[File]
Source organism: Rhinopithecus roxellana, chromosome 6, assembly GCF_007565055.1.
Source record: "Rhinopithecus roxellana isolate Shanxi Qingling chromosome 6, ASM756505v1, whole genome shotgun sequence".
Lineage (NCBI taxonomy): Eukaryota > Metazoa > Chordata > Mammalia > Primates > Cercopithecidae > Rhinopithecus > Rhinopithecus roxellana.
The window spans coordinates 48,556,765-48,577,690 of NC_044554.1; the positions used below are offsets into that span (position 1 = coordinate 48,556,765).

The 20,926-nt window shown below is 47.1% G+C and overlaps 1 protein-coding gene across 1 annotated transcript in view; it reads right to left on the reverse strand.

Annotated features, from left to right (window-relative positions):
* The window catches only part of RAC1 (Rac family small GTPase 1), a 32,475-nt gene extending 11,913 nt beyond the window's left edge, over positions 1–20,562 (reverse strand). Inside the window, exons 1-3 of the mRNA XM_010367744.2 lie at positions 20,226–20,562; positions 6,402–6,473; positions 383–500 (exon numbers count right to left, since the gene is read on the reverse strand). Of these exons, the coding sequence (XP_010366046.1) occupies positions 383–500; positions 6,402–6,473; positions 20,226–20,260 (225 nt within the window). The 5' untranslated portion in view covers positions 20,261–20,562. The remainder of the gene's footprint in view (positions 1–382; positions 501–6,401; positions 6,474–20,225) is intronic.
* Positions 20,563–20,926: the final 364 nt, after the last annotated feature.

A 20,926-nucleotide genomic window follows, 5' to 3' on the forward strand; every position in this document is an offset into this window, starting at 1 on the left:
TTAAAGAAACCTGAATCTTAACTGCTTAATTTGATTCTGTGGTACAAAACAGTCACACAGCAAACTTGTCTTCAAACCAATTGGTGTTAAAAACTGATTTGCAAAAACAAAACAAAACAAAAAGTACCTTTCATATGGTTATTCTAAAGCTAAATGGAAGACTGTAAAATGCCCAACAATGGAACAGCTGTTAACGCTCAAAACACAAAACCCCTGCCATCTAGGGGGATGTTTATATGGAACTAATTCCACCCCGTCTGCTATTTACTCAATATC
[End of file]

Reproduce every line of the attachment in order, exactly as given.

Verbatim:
Source organism: Rhinopithecus roxellana, chromosome 6, assembly GCF_007565055.1.
Source record: "Rhinopithecus roxellana isolate Shanxi Qingling chromosome 6, ASM756505v1, whole genome shotgun sequence".
Lineage (NCBI taxonomy): Eukaryota > Metazoa > Chordata > Mammalia > Primates > Cercopithecidae > Rhinopithecus > Rhinopithecus roxellana.
The window spans coordinates 48,556,765-48,577,690 of NC_044554.1; the positions used below are offsets into that span (position 1 = coordinate 48,556,765).

The 20,926-nt window shown below is 47.1% G+C and overlaps 1 protein-coding gene across 1 annotated transcript in view; it reads right to left on the reverse strand.

Annotated features, from left to right (window-relative positions):
* The window catches only part of RAC1 (Rac family small GTPase 1), a 32,475-nt gene extending 11,913 nt beyond the window's left edge, over positions 1–20,562 (reverse strand). Inside the window, exons 1-3 of the mRNA XM_010367744.2 lie at positions 20,226–20,562; positions 6,402–6,473; positions 383–500 (exon numbers count right to left, since the gene is read on the reverse strand). Of these exons, the coding sequence (XP_010366046.1) occupies positions 383–500; positions 6,402–6,473; positions 20,226–20,260 (225 nt within the window). The 5' untranslated portion in view covers positions 20,261–20,562. The remainder of the gene's footprint in view (positions 1–382; positions 501–6,401; positions 6,474–20,225) is intronic.
* Positions 20,563–20,926: the final 364 nt, after the last annotated feature.

A 20,926-nucleotide genomic window follows, 5' to 3' on the forward strand; every position in this document is an offset into this window, starting at 1 on the left:
TTAAAGAAACCTGAATCTTAACTGCTTAATTTGATTCTGTGGTACAAAACAGTCACACAGCAAACTTGTCTTCAAACCAATTGGTGTTAAAAACTGATTTGCAAAAACAAAACAAAACAAAAAGTACCTTTCATATGGTTATTCTAAAGCTAAATGGAAGACTGTAAAATGCCCAACAATGGAACAGCTGTTAACGCTCAAAACACAAAACCCCTGCCATCTAGGGGGATGTTTATATGGAACTAATTCCACCCCGTCTGCTATTTACTCAATATC